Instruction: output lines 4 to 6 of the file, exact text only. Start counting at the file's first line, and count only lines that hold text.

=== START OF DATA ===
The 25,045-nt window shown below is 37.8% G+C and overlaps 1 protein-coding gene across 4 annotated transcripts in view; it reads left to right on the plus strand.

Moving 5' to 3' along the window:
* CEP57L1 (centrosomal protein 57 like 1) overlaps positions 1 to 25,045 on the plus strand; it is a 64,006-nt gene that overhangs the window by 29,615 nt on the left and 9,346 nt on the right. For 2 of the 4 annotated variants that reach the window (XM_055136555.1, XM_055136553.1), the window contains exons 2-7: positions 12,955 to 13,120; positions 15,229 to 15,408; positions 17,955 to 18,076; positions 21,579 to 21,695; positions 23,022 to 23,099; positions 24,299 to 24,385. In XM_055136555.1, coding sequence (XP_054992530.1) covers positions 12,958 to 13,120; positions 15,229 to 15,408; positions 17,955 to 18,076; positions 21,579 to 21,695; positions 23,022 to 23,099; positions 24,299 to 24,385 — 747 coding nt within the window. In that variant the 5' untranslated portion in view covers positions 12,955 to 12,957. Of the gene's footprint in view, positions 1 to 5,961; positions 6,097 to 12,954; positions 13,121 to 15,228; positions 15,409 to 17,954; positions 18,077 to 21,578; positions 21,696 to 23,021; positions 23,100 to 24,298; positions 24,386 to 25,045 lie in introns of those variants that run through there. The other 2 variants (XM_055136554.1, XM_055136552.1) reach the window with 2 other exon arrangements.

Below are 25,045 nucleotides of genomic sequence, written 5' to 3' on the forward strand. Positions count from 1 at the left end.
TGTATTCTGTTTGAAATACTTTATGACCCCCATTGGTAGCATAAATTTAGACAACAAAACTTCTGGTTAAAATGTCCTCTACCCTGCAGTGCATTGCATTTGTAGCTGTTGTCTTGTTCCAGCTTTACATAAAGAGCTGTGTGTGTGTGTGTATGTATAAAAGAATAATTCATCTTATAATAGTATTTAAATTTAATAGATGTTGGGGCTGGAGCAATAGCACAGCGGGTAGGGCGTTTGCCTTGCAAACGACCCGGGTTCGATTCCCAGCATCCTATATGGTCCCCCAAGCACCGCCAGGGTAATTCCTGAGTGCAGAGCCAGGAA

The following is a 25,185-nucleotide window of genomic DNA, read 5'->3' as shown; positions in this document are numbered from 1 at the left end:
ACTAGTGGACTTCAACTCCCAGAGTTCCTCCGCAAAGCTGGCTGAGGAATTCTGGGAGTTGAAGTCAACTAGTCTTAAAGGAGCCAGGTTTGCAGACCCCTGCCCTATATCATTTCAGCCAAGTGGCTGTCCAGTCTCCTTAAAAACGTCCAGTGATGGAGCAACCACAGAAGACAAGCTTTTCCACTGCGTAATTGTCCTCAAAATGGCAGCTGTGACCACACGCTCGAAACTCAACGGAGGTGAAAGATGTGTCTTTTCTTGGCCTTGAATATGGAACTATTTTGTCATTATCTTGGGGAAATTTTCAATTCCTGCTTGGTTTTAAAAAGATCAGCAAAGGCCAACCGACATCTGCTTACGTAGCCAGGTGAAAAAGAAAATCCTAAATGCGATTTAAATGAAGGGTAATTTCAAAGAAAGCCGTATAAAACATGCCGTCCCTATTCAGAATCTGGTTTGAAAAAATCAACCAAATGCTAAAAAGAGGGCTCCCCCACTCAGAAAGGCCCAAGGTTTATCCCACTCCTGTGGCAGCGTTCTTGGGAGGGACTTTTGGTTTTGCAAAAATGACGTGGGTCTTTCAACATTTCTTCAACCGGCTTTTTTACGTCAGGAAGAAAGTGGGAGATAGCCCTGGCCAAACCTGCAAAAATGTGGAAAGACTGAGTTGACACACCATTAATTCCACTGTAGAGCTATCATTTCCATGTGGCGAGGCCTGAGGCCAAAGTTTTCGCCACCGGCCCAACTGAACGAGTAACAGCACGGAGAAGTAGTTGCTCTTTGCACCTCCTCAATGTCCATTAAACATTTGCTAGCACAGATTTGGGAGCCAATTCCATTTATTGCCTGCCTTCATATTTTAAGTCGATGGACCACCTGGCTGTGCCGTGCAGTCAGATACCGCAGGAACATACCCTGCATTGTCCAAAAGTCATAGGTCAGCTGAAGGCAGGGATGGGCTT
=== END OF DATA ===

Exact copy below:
Below are 25,045 nucleotides of genomic sequence, written 5' to 3' on the forward strand. Positions count from 1 at the left end.
TGTATTCTGTTTGAAATACTTTATGACCCCCATTGGTAGCATAAATTTAGACAACAAAACTTCTGGTTAAAATGTCCTCTACCCTGCAGTGCATTGCATTTGTAGCTGTTGTCTTGTTCCAGCTTTACATAAAGAGCTGTGTGTGTGTGTGTATGTATAAAAGAATAATTCATCTTATAATAGTATTTAAATTTAATAGATGTTGGGGCTGGAGCAATAGCACAGCGGGTAGGGCGTTTGCCTTGCAAACGACCCGGGTTCGATTCCCAGCATCCTATATGGTCCCCCAAGCACCGCCAGGGTAATTCCTGAGTGCAGAGCCAGGAA

The following is a 25,185-nucleotide window of genomic DNA, read 5'->3' as shown; positions in this document are numbered from 1 at the left end: